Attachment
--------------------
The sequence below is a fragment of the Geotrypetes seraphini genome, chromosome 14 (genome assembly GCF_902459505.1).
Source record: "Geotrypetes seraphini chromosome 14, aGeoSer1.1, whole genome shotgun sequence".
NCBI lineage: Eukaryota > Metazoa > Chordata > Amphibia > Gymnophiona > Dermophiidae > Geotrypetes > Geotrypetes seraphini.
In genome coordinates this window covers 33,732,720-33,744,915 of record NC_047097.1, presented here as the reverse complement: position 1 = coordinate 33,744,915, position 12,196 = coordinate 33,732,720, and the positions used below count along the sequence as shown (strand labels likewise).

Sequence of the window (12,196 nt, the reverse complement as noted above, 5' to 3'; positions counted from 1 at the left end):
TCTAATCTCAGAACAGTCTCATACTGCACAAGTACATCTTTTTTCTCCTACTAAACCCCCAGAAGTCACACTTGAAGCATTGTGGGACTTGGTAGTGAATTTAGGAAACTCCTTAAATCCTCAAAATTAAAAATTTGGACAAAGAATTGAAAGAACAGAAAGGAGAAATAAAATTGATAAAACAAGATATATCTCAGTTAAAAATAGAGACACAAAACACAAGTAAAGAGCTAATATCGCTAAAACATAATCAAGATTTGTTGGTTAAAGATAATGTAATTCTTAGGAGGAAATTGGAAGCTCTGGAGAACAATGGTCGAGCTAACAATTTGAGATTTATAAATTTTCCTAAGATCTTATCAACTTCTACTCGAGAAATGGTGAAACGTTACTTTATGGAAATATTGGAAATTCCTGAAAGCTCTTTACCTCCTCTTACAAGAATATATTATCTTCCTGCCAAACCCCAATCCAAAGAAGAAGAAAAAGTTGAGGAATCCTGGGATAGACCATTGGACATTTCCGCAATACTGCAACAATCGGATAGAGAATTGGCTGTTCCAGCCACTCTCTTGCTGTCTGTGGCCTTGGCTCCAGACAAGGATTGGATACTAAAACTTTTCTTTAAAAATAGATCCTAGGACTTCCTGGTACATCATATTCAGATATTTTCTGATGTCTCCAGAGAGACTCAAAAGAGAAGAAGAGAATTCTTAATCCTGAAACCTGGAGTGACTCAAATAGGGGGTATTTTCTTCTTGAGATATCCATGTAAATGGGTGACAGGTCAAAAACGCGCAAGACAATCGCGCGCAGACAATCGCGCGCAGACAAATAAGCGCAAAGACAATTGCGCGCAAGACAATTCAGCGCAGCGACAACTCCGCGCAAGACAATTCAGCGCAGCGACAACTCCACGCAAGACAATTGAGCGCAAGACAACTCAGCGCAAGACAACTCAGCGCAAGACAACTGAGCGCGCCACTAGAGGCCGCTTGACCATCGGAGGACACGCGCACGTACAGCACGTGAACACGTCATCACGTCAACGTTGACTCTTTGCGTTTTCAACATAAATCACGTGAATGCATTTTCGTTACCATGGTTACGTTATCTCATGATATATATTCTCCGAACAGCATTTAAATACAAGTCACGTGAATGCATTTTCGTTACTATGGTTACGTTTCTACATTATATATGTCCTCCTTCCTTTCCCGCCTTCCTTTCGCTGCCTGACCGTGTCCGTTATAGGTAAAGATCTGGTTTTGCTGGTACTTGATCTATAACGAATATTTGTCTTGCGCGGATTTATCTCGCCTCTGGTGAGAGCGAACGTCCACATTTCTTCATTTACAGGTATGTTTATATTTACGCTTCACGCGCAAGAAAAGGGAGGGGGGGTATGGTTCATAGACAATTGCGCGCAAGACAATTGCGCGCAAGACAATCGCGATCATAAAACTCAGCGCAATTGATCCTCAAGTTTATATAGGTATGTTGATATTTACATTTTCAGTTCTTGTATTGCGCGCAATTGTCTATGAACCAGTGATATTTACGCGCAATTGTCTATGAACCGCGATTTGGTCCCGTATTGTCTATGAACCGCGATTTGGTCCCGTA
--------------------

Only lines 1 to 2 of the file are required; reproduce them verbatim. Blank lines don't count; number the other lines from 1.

The sequence below is a fragment of the Geotrypetes seraphini genome, chromosome 14 (genome assembly GCF_902459505.1).
Source record: "Geotrypetes seraphini chromosome 14, aGeoSer1.1, whole genome shotgun sequence".